Back in the day, shortly after arriving at TCU as the top-ranked recruit in the history of the men’s basketball program, Karviar Shepherd envisioned Fort Worth as a place for a one-year stay on his path to the NBA.
“At one point, yeah,” Shepherd said during a recent interview. “But things happen for a reason. I’m blessed to be in the situation I’m in now.”
For the 6-foot-11 senior, today’s situation involves coming off the bench to play for a first-year TCU coach. It involves closing in on a bachelor’s degree that will make Shepherd the first member of his family to finish college.
And it involves being part of a TCU team that could leave a legacy as the group that finally led the Horned Frogs (12-2, 1-1 Big 12) to success as a Big 12 member after four long, hard seasons of initiation.
When TCU faces No. 7 West Virginia (12-2, 1-1) at noon Saturday Morgantown, W.Va., the Horned Frogs will arrive with a No. 30 RPI ranking under first-year coach Jamie Dixon, a former TCU player who fashioned a 12-7 career mark against the Mountaineers during his 13 seasons at Pittsburgh.
Among his players, however, Dixon will have no one sitting next to him on the TCU bench with direct knowledge of what it feels like to defeat West Virginia. The Frogs are 0-9 against the Mountaineers as Big 12 members, including an 86-66 loss in last year’s Big 12 conference tournament that dropped the curtain on the four-year tenure of former coach Trent Johnson, the man who brought Shepherd to Fort Worth.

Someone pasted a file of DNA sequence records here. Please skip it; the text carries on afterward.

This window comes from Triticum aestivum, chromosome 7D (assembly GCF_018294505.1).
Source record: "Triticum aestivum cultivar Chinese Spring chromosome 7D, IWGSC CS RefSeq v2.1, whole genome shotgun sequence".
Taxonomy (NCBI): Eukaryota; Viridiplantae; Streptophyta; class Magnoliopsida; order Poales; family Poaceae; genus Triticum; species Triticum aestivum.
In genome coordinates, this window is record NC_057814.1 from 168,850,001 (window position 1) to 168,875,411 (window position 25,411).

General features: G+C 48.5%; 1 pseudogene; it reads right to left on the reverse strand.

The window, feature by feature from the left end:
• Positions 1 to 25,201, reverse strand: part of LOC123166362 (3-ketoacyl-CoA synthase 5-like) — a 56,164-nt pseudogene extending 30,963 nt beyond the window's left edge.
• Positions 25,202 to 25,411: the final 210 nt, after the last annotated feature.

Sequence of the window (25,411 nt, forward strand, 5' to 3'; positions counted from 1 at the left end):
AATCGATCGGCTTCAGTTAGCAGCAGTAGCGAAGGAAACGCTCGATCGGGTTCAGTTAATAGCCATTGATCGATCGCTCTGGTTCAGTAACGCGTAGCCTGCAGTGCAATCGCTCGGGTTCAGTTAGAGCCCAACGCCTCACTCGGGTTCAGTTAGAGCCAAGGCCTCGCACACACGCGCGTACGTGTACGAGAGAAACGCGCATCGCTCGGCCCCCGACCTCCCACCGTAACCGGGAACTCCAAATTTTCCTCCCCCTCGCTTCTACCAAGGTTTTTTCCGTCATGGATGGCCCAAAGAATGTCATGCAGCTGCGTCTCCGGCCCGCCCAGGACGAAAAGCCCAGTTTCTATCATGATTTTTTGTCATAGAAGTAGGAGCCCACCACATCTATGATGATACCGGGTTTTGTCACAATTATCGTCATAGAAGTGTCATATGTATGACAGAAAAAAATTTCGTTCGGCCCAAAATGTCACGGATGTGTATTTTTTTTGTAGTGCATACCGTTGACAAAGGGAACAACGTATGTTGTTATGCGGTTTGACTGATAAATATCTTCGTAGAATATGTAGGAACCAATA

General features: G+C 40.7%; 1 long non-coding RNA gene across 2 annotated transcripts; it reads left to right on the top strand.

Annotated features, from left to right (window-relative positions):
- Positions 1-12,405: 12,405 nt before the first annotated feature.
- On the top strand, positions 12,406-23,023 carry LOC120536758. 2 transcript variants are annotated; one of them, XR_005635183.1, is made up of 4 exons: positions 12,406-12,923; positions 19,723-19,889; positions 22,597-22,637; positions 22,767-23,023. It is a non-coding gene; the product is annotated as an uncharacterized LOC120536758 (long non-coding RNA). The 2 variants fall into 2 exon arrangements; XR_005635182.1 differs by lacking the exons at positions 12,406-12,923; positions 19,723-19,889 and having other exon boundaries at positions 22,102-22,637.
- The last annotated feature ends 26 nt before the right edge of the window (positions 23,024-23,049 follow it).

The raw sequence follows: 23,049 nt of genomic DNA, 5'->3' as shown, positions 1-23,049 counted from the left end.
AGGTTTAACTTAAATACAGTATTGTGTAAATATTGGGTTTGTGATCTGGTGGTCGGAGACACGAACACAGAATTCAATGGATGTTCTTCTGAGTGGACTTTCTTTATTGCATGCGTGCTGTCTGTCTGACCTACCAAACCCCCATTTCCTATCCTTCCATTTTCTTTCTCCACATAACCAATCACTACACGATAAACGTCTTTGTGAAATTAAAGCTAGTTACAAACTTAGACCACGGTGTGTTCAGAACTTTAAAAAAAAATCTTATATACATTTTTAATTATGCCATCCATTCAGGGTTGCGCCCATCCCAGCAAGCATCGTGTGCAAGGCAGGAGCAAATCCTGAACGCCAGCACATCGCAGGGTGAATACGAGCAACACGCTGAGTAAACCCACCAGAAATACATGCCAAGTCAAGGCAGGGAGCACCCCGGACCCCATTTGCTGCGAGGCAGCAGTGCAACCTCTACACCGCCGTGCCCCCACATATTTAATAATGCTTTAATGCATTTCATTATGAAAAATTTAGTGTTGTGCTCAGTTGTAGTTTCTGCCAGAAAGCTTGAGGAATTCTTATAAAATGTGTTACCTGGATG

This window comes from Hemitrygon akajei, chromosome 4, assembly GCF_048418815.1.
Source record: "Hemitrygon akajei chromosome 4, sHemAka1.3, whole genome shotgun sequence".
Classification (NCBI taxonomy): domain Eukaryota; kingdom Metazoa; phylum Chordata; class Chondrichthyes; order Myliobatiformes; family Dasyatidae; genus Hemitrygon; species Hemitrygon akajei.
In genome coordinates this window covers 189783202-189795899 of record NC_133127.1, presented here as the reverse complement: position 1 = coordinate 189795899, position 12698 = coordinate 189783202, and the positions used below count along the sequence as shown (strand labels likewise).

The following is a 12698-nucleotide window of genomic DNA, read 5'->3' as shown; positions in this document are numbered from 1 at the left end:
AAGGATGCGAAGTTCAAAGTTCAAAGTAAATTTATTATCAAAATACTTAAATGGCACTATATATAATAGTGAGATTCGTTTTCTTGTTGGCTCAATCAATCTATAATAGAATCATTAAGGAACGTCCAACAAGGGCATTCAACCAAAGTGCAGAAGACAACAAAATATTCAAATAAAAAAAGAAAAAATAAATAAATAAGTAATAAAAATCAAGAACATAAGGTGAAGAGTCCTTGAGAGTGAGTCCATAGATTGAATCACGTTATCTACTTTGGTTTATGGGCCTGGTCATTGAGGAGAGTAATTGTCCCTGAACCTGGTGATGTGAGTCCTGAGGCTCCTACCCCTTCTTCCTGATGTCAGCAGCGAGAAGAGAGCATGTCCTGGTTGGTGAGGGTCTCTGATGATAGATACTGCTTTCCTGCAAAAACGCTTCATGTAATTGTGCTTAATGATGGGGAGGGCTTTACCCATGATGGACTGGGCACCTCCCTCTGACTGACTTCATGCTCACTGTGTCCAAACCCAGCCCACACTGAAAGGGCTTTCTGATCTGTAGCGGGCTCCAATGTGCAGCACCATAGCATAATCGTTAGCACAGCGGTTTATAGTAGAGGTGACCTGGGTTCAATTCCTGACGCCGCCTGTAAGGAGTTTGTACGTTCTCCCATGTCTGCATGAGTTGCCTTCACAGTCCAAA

At the time, Shepherd arrived from Dallas’ Prime Prep Academy as Rivals’ No. 46 player nationally in the 2013 recruiting class. He was ranked No. 48 by both ESPN and Scout. He turned down multiple offers, including one from Kansas, winner of the last 12 conference championships in the Big 12, to play for the Frogs.
It’s put a little bit more edge on it. There’s no next year. You just want to show people you can do your best. As a player, I want to be better at everything.
TCU forward Karviar Shepherd, on his opportunity to improve his skills for NBA scouts in his senior season
During a 2014 interview with the Kansas City Star, Kansas coach Bill Self acknowledged the school would not have been able to land center Joel Embiid, the third overall pick in the 2014 NBA Draft after a one-and-done season in Lawrence, Kan., if Shepherd had accepted the Jayhawks’ offer coming out of high school.
“It’s weird how things work out,” Self said at the time. “We offered Karviar a scholarship, and we only had one to give. And if he’d taken it, then we would have been out on [Embiid]. But he committed to TCU.”
A new role
Shepherd has been a regular presence in the Frogs’ rotation ever since, starting in 94 of the 106 games he has played at TCU. But he’s yet to average double digits as a scorer for a full season, with a 9.1 mark in his freshman year the high-water mark.
He’s battled a recurring back issue the past two seasons and, for the past five games, has come off the bench in relief of 6-11 sophomore Vladimir Brodziansky, who has emerged as the team’s co-leading scorer (11.2 average) and top shot blocker (33).
But Shepherd is far from a forgotten piece in Dixon’s rotation. He’s averaged 14.4 minutes per game and has been a locker-room leader and key rim protector while averaging 5.9 points and 3.6 rebounds per game.